"To know God, or even to begin to know Him, is to know that we are not alone in the universe. Someone Else is Out There. There is a hint that there may be a refuge for our loneliness. To stop our frantic getting, spending, and searching, and simply to look at the things God has made is to move one step away from despair. For God cares. The most awesome seascape can reveal a care which is actually tender."
"We are not doomed to meaninglessness. A loving Purpose is behind it all, a great tenderness even in the fierceness."
"That is where faith begins - in the wilderness, when you are alone and afraid, when things don't make sense…"
"Suffering is a wilderness experience. We feel very much alone and helpless, cut off from others who cannot know how we suffer. We long for someone to come to our aid, be "company" for us, get us out of this.
Someone will. Some one will certainly come to our aid. He will be company for us if we'll let Him. But get us out of? Not necessarily. It is one of the terms of being human (which means that although we cannot do anything about it, there is something very important that we can do with it.)"
"In the wilderness of loneliness we are terribly vulnerable. What we want is OUT, and sometimes there appear to be some easy ways to get there. Will we take Satan up on his offers, satisfy our desires in ways never designed by God, seek security outside of His holy will? If we do, we may find a measure of happiness, but not the lasting joy our heavenly Father wants us to have. We will "gain the world," but we'll lose our souls. Jesus knew that His joy lay in only one direction: the will of the Father. And so does ours."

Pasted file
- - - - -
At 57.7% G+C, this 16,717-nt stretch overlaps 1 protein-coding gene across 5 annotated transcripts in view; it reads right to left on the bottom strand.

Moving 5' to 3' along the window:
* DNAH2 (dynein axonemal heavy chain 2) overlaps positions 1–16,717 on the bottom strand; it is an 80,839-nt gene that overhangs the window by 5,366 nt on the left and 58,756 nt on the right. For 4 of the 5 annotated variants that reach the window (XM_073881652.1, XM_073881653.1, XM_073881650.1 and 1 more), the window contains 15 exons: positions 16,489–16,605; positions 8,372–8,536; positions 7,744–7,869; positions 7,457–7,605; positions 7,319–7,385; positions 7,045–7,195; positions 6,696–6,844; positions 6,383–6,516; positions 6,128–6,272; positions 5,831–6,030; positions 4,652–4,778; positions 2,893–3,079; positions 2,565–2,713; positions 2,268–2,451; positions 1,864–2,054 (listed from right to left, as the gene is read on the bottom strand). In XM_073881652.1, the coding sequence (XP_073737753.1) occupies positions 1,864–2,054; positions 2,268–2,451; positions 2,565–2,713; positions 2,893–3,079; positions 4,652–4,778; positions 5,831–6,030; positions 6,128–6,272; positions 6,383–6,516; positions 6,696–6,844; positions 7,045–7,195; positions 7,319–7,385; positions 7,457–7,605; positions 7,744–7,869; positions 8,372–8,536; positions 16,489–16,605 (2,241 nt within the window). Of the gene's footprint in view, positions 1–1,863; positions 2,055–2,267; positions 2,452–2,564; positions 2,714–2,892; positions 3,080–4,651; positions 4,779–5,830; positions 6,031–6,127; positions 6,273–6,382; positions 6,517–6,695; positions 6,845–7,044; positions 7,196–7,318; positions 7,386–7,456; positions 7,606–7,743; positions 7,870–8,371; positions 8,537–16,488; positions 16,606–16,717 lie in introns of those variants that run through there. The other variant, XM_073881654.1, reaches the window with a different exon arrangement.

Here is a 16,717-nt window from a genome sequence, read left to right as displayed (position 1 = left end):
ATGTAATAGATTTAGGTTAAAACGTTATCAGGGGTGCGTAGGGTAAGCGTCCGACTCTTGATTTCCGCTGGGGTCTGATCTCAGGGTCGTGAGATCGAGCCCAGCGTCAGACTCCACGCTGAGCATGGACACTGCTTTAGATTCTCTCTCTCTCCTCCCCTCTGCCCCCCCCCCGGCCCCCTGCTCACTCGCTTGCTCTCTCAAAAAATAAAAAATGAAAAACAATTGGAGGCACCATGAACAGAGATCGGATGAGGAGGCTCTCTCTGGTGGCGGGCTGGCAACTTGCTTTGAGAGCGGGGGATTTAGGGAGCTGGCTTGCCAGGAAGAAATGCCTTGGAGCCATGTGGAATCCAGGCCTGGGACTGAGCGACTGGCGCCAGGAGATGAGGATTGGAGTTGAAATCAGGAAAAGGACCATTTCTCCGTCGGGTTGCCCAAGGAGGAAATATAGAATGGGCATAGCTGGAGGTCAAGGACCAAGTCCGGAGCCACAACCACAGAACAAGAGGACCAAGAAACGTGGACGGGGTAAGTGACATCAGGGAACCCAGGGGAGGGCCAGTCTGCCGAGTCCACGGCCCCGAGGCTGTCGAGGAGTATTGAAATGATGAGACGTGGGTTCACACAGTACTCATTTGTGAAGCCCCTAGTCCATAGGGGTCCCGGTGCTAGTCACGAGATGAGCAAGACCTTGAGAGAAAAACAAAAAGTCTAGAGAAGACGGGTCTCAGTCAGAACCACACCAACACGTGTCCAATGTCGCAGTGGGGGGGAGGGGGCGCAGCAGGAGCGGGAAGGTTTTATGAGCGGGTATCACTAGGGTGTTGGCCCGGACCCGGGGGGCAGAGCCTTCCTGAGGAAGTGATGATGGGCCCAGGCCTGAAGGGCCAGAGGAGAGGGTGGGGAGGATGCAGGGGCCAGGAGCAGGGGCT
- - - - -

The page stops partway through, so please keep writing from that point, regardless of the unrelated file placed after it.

"We may be earnestly desiring to be obedient and holy. But we may be missing the fact that it is here, where we happen to be at this moment and not in another place or another time, that we may learn to love Him - here where it seems He is not at work, where His will seems obscure or frightening, where He is not doing what we expected Him to do, where He is most absent. Here and nowhere else is the appointed place. If faith does not go to work here, it will not go to work at all."
'The power of the Cross is not exemption from suffering but the very transformation of suffering."
"With what misgivings we turn over our lives to God, imagining somehow that we are about to lose everything that matters. Our hesitancy is like that of a tiny shell on the seashore, afraid to give up the teaspoonful of water it holds lest there not be enough in the ocean to fill it again. Lose your life, said Jesus, and you will find it. Give up, and I will give you all. Can the shell imagine the depth and plenitude of the ocean? Can you and I fathom the riches, the fullness, of God's love?"
"One step at a time over the years, as I sought to plumb the mystery of suffering (which cannot be plumbed), I began to see that there is a sense in which everything is a gift."
"I had prayed as earnestly as a child and a teenager and a woman can pray, Thy will be done. The coming of this transcendent authority into one's life is bound to be an active thing, an immense disruption at times."
"He does not whisk us at once to Glory. We go on living in a fractured world, suffering in one way or another the effects of sin - sometimes our own, sometimes others'. Yet I have come to understand even suffering, through the transforming power of the Cross, as a gift, for in this broken world, in our sorrow, He gives us Himself; in our loneliness He comes to meet us, as in George Matheson's He came as the Love that would never let him go."
"The Love that calls us into being, woos us to Himself, makes us His bride, lays down His life for us, and daily crowns us with lovingkindness and tender mercy, will not, no matter how it may appear in our loneliness, abandon us."